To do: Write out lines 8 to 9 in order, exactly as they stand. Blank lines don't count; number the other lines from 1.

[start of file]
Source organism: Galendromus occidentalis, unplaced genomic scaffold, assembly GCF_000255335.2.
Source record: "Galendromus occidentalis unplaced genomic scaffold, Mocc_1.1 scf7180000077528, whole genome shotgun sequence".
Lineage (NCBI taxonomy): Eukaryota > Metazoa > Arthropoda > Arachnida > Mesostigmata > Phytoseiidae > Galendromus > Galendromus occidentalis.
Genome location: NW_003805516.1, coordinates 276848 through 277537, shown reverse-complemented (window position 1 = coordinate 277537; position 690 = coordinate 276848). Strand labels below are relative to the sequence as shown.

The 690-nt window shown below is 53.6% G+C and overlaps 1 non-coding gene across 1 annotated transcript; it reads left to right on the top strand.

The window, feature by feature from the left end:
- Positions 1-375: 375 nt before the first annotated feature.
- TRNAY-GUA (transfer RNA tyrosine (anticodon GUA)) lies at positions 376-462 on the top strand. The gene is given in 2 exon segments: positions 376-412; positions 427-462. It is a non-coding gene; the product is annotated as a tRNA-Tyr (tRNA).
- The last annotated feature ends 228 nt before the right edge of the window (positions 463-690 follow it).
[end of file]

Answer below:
- TRNAY-GUA (transfer RNA tyrosine (anticodon GUA)) lies at positions 376-462 on the top strand. The gene is given in 2 exon segments: positions 376-412; positions 427-462. It is a non-coding gene; the product is annotated as a tRNA-Tyr (tRNA).
- The last annotated feature ends 228 nt before the right edge of the window (positions 463-690 follow it).